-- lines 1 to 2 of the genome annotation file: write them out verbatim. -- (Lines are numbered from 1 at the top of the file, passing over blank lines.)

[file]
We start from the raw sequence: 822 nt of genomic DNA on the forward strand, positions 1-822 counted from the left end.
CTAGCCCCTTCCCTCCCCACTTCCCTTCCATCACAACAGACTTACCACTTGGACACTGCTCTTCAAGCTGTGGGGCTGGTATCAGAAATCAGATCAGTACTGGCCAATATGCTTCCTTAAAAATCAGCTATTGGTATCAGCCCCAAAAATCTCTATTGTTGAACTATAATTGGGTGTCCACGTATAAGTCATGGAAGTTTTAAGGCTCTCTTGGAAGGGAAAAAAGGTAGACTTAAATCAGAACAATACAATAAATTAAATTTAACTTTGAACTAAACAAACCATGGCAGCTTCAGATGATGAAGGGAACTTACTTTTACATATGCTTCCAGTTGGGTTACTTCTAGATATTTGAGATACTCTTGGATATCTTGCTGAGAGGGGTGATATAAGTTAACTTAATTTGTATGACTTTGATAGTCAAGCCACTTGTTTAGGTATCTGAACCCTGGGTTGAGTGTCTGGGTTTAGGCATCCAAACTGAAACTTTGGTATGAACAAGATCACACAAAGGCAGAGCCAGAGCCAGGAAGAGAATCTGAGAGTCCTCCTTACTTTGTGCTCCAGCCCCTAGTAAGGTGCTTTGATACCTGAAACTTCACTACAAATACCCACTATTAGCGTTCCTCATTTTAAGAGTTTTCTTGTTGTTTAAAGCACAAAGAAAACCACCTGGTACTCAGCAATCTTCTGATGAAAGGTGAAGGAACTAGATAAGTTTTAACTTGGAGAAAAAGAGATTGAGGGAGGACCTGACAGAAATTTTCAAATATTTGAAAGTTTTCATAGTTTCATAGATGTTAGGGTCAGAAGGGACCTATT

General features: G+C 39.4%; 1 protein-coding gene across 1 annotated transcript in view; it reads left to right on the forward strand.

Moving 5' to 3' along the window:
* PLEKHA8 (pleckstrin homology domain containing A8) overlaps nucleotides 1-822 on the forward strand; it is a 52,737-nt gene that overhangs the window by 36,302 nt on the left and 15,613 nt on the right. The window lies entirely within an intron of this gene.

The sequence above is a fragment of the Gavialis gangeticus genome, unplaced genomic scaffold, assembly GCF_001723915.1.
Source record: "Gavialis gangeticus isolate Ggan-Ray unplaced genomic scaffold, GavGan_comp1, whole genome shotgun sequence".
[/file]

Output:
We start from the raw sequence: 822 nt of genomic DNA on the forward strand, positions 1-822 counted from the left end.
CTAGCCCCTTCCCTCCCCACTTCCCTTCCATCACAACAGACTTACCACTTGGACACTGCTCTTCAAGCTGTGGGGCTGGTATCAGAAATCAGATCAGTACTGGCCAATATGCTTCCTTAAAAATCAGCTATTGGTATCAGCCCCAAAAATCTCTATTGTTGAACTATAATTGGGTGTCCACGTATAAGTCATGGAAGTTTTAAGGCTCTCTTGGAAGGGAAAAAAGGTAGACTTAAATCAGAACAATACAATAAATTAAATTTAACTTTGAACTAAACAAACCATGGCAGCTTCAGATGATGAAGGGAACTTACTTTTACATATGCTTCCAGTTGGGTTACTTCTAGATATTTGAGATACTCTTGGATATCTTGCTGAGAGGGGTGATATAAGTTAACTTAATTTGTATGACTTTGATAGTCAAGCCACTTGTTTAGGTATCTGAACCCTGGGTTGAGTGTCTGGGTTTAGGCATCCAAACTGAAACTTTGGTATGAACAAGATCACACAAAGGCAGAGCCAGAGCCAGGAAGAGAATCTGAGAGTCCTCCTTACTTTGTGCTCCAGCCCCTAGTAAGGTGCTTTGATACCTGAAACTTCACTACAAATACCCACTATTAGCGTTCCTCATTTTAAGAGTTTTCTTGTTGTTTAAAGCACAAAGAAAACCACCTGGTACTCAGCAATCTTCTGATGAAAGGTGAAGGAACTAGATAAGTTTTAACTTGGAGAAAAAGAGATTGAGGGAGGACCTGACAGAAATTTTCAAATATTTGAAAGTTTTCATAGTTTCATAGATGTTAGGGTCAGAAGGGACCTATT